Let’s get this out of the way up front: It doesn’t matter if Lionel Messi wins the 2018 World Cup.
He is the greatest soccer player of all time, and he will be whether he hoists the trophy July 15 or his Argentina team bombs out of the group stage in ignominy. He has lapped the field. If, next year at Barcelona, Messi duplicated the statistics of Diego Maradona’s best-ever European season, the drop from his typical numbers would be so precipitous that we’d start packing his bags for MLS. If you don’t think he could do it on a hot, muggy night in the Vila Belmiro, as Pelé did, then you haven’t watched many highlights from the 1960s.
An Argentina victory in Russia would be a nail in a coffin that was sealed up and buried years ago. The people demanding that Messi climb to the peak of his profession before they crown him are looking at the wrong peak. His accomplishments week in and week out in La Liga and the Champions League are a better showcase of his prodigious talent and singular genius than a monthlong quadrennial tournament could ever be.
The World Cup isn’t what it used to be. In the days of Maradona and Pelé the tournament was the rare chance to see players from both Western and Eastern Europe and South America battling head to head. It was, to put it simply, the greatest showcase of high-level soccer in the world.
But a number of changes in the past 30 years have allowed European club soccer to leap past the international game, among them a relaxation of quotas of foreign-born players allowed on rosters and the European Court of Justice’s 1995 Bosman ruling that allowed for free movement of players between clubs. The biggest factor, though, has been the ocean of money that’s pushed down the fabric of the soccer universe like a great gravity well, funneling all the world’s most talented players into fewer leagues and fewer clubs within those leagues.
The coaching staffs of those clubs have a greater ability to customize their rosters and the better part of the calendar year to instill their tactics (not to mention their fitness regimens, nutritional programs, sleep schedules, mindfulness strategies, etc.). The end product has a speed and sophistication that its international cousin can’t match within its patchwork of games and practices broken up by long international flights.
Compared with the club game, international matches can lack rhythm and sophistication. Defenses are often simplified into bunker-and-pray schemes. Offenses can stagnate as teammates unfamiliar with one another’s tendencies wait for their stars to set everything in motion. Defending champion Germany is one of the favorites in Russia less because of the heights it might reach than because it’s thought to have the highest floor. It’s a lot easier to imagine the teams that could beat the Germans—a loaded France, popular dark horse Belgium, a resurgent Brazil—blowing up before they make it to the tournament’s closing stages.
International soccer, once the least-cloistered version of a too-cloistered sport, is today defined by the struggle against its own limitations. A Belgium team overflowing with attacking talent and central defenders tries to patch up its flanks by converting once-promising attacking talent Yannick Carrasco into a wingback. Senegal must decide whether to try to lift some of the creative burden off Sadio Mané or bolster the defense behind him. Uruguay has to figure out how to balance the guile of its young creative midfielders with the phalanx of tough guys they’ve traditionally used to fill the ranks behind Luis Suárez and Edinson Cavani.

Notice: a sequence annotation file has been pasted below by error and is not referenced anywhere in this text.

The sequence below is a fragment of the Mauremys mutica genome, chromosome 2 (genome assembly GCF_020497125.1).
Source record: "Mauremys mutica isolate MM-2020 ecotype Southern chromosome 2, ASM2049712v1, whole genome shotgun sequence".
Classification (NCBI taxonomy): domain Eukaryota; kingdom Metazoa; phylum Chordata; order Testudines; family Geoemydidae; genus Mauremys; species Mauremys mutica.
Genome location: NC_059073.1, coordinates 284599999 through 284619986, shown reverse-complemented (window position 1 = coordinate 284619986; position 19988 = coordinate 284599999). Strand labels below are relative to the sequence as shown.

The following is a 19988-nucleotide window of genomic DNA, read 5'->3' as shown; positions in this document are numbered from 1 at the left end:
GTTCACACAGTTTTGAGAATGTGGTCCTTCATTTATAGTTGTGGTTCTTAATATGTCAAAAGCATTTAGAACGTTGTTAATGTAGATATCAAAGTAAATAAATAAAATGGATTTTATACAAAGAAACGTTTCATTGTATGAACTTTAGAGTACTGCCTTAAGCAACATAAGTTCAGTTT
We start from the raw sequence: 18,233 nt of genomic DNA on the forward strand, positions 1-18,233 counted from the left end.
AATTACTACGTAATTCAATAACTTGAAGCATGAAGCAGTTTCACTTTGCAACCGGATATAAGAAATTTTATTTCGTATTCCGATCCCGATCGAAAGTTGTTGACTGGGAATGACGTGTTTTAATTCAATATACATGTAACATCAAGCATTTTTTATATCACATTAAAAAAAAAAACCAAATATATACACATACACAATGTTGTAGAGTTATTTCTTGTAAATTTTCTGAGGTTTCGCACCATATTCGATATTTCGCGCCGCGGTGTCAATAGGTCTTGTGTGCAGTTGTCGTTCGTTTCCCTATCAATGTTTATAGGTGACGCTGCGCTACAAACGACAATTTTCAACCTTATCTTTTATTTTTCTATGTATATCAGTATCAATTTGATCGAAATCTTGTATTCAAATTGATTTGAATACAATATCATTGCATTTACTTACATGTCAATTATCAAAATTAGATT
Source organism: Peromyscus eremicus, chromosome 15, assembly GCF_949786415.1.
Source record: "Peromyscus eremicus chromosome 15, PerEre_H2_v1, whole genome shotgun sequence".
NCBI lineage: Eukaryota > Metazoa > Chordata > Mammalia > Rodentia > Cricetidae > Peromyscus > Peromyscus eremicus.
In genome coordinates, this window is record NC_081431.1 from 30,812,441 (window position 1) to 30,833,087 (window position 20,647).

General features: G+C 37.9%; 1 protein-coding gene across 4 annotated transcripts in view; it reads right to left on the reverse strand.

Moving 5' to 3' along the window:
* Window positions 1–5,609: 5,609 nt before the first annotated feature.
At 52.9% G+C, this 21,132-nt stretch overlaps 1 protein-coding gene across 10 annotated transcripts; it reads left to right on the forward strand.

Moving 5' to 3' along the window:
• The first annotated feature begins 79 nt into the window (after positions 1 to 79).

At the club level, the solutions are easier: Buy a new player, or complain that your board won’t give you the money to fill the hole. In the international game, a manager must tap into his inner MacGyver. The World Cup asks trained professionals to assemble 32 different Rube Goldberg machines, all of which are supposed to accomplish the same task. While Germany’s Joachim Löw gets machined parts in triplicate, Panama’s Hernán Darío Gómez must make due with a ball of twine and a set of rusty circular-saw blades. One of these arrays is a lot more likely to be successful, but who among us isn’t a little curious to see what happens with that twine-and-saw-blade contraption?
At its worst, the World Cup gives us a template-driven game, indistinguishable variations on defensive-minded soccer, the better to plug your players in and run them out with little preparation. At its best, we get to see unique solutions like Marcelo Bielsa’s ludicrous-speed Chile from 2010 that set the tone for much of this decade’s tactics or Jorge Luis Pinto’s smothering Costa Rica that surrendered two goals in five games in 2014. These teams were beautiful, imperfect machines. They didn’t win the World Cup, but hardly anyone wins the World Cup. Eight countries have split the 20 tournaments held thus far. The top five favorites in 2018—Brazil, Germany, Spain, France, and Argentina—are all past winners.
What the World Cup lacks in technically astute soccer it makes up for by combining all the best parts of March Madness and the Olympics into one world-stopping spectacle. The correlation between quality of play and entertainment value in sports is an imperfect one; the Houston Rockets’ iso-heavy offense could be at once unstoppable and stultifying to watch. And FIFA obviously isn’t worried about quality, or it wouldn’t have voted to further dilute the playing field by moving to a 48-team field in 2026.
An expanded field won’t improve the World Cup quality, but it will provide more opportunities for it to surprise and excite us. Lionel Messi doesn’t need the World Cup to prove he’s the best. That’s OK. The World Cup doesn’t need Lionel Messi to be at its best either.
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